Provost Williams C of E Primary School

Value, nurture, protect and challenge.

Sodens Avenue, Ryton-On-Dunsmore, Warwickshire CV8 3FF

02476 302166

admin3212@welearn365.com

Safeguarding

Safeguarding
Under the Education Act 2002 (Section 175), schools must make arrangements to safeguard and promote the welfare of children. Parent/carers should know that the law (Children Act 1989) requires all school staff to pass on information which gives rise to a concern about a child’s welfare, including risk from neglect, physical, emotional or sexual abuse. The staff will seek, in general, to discuss any concerns with the parent/carer, and where possible, seek their consent to a referral to Social Care. This will only be done where such discussion will not place the child at increased risk of significant harm. Schools will seek advice from Social Care when they have reasonable cause to suspect a child may be suffering or likely to suffer significant harm. Occasionally, concerns are passed on which are later shown to be unfounded. Parents/carers will appreciate that the designated person for child protection was carrying out their responsibilities in accordance with the law and acting in the best interests of all children.

SAFEGUARDING TRAINING

All schools receive safeguarding training. In 2016 our training has consisted of the following;

  • PREVENT training led by Warwickshire Police and the LA. This training is aimed at protecting children from radicalisation and other similar forms of harm and abuse
  • Whole staff training on CHILD PROTECTION (CP). This consists of;
  • Making staff aware of who children might be at risk of
  • Signs and symptoms that staff might see that could indicate abuse
  • What to do if a child says that they are being harmed
  • What to do if they thought a colleague was putting a child or themselves at risk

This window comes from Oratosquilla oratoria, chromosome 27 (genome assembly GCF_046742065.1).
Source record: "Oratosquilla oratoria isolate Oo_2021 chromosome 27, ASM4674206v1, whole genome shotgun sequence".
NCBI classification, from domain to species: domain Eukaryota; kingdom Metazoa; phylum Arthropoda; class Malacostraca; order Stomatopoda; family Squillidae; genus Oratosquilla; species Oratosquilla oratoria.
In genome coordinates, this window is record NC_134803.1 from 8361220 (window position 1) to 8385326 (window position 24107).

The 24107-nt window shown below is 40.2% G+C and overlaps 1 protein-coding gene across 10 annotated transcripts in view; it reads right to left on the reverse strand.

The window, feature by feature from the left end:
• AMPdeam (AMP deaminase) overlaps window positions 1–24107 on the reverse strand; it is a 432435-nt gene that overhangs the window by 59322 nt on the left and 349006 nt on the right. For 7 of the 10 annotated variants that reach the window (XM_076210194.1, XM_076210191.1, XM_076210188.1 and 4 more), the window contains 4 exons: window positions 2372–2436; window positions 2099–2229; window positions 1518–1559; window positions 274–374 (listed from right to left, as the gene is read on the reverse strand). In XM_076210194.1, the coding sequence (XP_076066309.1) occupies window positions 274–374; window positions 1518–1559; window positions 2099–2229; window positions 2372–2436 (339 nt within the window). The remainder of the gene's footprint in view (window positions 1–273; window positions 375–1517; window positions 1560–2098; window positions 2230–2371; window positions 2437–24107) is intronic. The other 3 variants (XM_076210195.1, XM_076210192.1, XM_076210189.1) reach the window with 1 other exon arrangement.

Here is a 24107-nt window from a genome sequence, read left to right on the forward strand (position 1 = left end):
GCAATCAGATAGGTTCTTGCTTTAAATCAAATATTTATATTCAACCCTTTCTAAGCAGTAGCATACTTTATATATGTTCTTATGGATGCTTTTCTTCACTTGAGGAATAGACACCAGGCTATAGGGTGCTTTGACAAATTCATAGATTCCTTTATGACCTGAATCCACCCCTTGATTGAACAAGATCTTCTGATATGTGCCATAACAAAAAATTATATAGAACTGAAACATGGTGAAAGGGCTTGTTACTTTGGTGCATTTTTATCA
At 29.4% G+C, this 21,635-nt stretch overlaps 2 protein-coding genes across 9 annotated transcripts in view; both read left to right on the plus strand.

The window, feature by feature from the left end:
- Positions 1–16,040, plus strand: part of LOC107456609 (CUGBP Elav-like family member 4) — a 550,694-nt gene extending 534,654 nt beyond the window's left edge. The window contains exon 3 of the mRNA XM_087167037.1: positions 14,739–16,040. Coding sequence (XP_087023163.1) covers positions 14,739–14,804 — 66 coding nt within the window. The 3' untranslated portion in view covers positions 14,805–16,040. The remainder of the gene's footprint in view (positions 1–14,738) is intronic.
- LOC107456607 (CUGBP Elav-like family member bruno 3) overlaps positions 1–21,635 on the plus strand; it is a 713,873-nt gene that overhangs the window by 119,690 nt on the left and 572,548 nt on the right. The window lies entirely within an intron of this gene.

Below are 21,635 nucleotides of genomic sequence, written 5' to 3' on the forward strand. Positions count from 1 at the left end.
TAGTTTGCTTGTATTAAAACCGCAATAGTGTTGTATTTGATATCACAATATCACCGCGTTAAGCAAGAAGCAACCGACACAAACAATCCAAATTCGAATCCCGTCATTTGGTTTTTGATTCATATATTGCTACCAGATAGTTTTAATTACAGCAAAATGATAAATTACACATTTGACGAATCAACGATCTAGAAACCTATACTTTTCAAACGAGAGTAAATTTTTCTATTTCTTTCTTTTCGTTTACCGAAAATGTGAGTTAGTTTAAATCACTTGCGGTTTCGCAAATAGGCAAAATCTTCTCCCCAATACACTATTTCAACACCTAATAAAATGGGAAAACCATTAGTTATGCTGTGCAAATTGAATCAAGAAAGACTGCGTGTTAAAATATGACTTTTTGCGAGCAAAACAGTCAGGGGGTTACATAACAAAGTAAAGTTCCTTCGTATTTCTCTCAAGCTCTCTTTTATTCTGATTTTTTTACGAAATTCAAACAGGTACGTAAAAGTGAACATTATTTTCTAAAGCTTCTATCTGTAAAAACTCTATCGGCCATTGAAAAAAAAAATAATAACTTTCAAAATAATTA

• How to promote safeguarding in the curriculum
  • The Governing Body have received CP training from the LA’s Governor Training Service
  • VOLUNTARY HELPERS have received in-house training on Signs and Symptoms and How to Respond to a Disclosure
  • DESIGNATED LEADS are Claire Hall, Davina Lambeth and Jayne Johnson in the ARK
  • Printed reminders of HOW TO RESPOND TO A DISCLOSURE are in every teachers desk

 

THE CHILDREN

 There is nothing more important than the safety of our children

 

As we all know the subject is extremely emotive. For example how much do we/should we tell children if they ask direct questions on personal issues or issues relating to the news, how do we get the balance between informing and scaring and how do we address the misconceptions of stranger danger?  

In school we do regular safety assemblies. We may discuss a whole range of scenarios asking the children what they would do in that situation. We also discuss situations that can happen in a school, for example if a child is not picked up, if someone they do not know tries to get into school etc.  

We think that it is important that children are made aware of some of these issues and that these issues are discussed in the safety and security of the school setting. We also feel that it is important that they know some strategies to help, know that it isn't their fault, know that they must tell someone and who that someone may be.